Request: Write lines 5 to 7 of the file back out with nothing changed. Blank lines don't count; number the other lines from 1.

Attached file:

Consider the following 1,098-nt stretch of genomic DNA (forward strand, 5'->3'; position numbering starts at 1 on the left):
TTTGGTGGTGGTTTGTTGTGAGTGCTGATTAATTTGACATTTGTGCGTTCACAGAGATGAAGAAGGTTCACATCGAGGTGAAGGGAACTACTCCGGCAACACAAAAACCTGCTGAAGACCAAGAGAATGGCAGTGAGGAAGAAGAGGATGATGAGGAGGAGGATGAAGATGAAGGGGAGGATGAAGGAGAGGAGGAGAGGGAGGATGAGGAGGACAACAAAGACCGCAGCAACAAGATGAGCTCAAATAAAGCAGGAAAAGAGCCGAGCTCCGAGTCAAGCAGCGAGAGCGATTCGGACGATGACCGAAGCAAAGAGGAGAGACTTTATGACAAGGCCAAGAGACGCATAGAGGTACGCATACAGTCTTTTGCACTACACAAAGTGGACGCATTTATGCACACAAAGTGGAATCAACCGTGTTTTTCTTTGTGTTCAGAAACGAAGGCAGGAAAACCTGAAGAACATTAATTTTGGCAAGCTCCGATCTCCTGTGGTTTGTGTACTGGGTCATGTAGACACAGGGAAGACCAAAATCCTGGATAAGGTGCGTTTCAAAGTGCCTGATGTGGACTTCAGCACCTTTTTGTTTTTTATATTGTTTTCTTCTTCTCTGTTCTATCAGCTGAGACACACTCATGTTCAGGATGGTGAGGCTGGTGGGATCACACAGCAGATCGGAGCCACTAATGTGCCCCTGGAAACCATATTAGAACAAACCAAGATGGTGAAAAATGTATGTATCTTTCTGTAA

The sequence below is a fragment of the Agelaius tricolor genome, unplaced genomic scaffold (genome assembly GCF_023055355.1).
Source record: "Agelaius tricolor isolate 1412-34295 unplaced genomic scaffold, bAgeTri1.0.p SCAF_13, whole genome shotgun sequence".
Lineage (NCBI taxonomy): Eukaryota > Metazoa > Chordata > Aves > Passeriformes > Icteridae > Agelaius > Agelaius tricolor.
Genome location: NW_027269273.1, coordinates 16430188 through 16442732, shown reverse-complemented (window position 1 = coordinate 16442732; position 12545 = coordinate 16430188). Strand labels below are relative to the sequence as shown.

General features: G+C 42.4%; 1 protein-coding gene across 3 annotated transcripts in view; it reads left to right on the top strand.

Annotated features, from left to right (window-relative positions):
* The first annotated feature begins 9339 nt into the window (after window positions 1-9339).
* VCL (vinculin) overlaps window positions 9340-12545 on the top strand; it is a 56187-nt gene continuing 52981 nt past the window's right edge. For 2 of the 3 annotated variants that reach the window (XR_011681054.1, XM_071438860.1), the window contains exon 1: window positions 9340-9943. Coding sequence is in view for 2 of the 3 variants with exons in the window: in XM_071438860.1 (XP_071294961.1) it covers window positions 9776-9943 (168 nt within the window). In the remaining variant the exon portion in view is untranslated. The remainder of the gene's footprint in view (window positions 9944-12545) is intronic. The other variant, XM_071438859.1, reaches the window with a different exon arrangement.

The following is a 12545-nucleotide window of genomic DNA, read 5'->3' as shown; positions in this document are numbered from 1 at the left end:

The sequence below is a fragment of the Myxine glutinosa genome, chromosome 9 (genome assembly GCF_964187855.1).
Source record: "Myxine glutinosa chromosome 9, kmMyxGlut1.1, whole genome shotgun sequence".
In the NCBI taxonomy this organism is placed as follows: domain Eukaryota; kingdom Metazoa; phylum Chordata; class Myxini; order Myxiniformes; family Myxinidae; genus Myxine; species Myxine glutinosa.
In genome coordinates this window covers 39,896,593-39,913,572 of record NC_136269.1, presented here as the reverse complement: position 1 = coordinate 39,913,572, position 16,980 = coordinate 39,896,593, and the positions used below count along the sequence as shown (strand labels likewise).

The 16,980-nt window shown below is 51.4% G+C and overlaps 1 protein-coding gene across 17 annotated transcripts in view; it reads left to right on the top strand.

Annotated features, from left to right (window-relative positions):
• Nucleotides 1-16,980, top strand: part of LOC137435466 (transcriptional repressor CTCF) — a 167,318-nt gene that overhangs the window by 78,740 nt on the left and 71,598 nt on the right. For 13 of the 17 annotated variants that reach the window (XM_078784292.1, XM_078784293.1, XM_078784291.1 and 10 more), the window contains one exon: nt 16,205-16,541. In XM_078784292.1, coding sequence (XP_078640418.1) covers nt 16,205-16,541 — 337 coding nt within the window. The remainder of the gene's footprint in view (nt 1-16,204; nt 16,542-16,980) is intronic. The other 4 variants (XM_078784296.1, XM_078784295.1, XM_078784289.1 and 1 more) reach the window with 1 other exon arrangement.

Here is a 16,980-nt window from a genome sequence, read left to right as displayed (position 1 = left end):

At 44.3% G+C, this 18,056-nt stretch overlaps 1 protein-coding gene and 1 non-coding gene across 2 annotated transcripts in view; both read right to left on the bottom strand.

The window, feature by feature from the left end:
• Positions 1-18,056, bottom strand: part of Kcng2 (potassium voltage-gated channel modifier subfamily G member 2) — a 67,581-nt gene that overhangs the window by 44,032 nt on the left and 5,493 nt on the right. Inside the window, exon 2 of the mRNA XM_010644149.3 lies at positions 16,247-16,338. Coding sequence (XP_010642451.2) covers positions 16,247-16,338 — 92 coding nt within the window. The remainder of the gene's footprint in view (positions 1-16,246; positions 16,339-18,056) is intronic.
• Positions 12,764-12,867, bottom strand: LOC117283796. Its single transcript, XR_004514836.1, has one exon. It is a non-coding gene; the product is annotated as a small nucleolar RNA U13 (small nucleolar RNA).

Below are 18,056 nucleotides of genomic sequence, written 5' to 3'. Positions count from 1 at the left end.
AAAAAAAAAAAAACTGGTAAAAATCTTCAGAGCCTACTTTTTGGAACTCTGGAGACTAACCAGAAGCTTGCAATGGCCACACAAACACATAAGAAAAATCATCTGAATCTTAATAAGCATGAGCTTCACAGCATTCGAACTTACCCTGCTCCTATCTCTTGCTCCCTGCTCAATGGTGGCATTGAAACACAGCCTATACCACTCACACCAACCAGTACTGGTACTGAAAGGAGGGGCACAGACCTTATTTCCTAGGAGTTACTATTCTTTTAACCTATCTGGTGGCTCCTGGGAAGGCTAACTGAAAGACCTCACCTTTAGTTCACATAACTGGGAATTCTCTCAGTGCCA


Lineage (NCBI taxonomy): Eukaryota > Metazoa > Chordata > Aves > Passeriformes > Icteridae > Agelaius > Agelaius tricolor.
Genome location: NW_027269273.1, coordinates 16430188 through 16442732, shown reverse-complemented (window position 1 = coordinate 16442732; position 12545 = coordinate 16430188). Strand labels below are relative to the sequence as shown.

General features: G+C 42.4%; 1 protein-coding gene across 3 annotated transcripts in view; it reads left to right on the top strand.